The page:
Marc Dorsey earned his job as Bethlehem’s Superintendent of Highways through a vote of confidence from us residents. It’s an unusual way compared to how the rest of us interviewed and demonstrated our qualifications. Especially difficult for him was that he never worked for the Town let alone its highway department. But, he had practical experience. More than practical experience, he had leadership qualities honed through a career with the military. This was impressive enough for the public to vote him in over a popular incumbent who was getting the job done.
The 2019 race between Dorsey and Tiger Anastasi is not one you could describe as political. In the case between Dorsey and Tiger, there wasn’t much to say. Tiger was an Independent, though he ran on the Republican line, too. Dorsey garnered the Democrats endorsement, and so he appeared on the ballot.
We’ve heard from many who have run on the Republican line how difficult it is to be Republican today. Whether you agree or not, you must agree that once you identify yourself as Red or Blue you often welcome yourself to a debate. It’s just how it is. But, in recent years, Bethlehem has run with Democrats like they once did with Republicans for a near century. As Mel Brooks might say, “It’s good to be Blue.”
Dorsey has made mistakes since taking office. He sold off equipment before getting the board’s approval. When it went to vote, the board didn’t know $1,800 of machinery was already sold. Now, he’s spent more than what was budgeted for our compost facility. Where he’s supposed to ask for approval for anything over $20,000, he blew past that figure and already spent the money.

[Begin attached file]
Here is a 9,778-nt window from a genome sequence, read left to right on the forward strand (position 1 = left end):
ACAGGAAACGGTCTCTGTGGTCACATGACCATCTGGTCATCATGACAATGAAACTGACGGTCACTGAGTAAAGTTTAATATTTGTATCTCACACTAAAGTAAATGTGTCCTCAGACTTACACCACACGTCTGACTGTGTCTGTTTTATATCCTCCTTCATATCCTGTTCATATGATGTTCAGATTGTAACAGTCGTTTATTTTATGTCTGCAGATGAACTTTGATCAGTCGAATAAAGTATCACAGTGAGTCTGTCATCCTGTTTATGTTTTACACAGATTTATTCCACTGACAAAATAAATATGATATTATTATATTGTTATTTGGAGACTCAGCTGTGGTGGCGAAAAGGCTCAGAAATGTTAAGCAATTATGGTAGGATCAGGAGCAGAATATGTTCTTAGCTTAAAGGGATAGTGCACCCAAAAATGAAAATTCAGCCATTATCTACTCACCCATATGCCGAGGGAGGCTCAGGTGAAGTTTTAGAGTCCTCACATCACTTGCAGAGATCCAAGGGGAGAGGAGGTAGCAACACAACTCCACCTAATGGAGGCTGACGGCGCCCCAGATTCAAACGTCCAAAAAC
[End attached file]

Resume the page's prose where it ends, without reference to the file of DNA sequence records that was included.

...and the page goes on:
It’s hard to recognize those moments in which you need to ask a question when you feel confident you already have the answer. That happens. The measure of a man who makes a mistake and sparks the condemnation of those around him is how he responds in the heat of that moment. That’s where we read Dorsey’s apology and start asking our own questions.
In our book, leaders are individuals who share the accolades with the whole team and take sole responsibility for the mistakes made by it. Harry S Truman said “The buck stops here.” He wasn’t talking about money. He was talking about responsibility. All the decisions, and the ramifications that come from them, fell upon his shoulders. Read the words of Dorsey’s apology and subsequent explanation to the Town Board.
He’s passing the buck.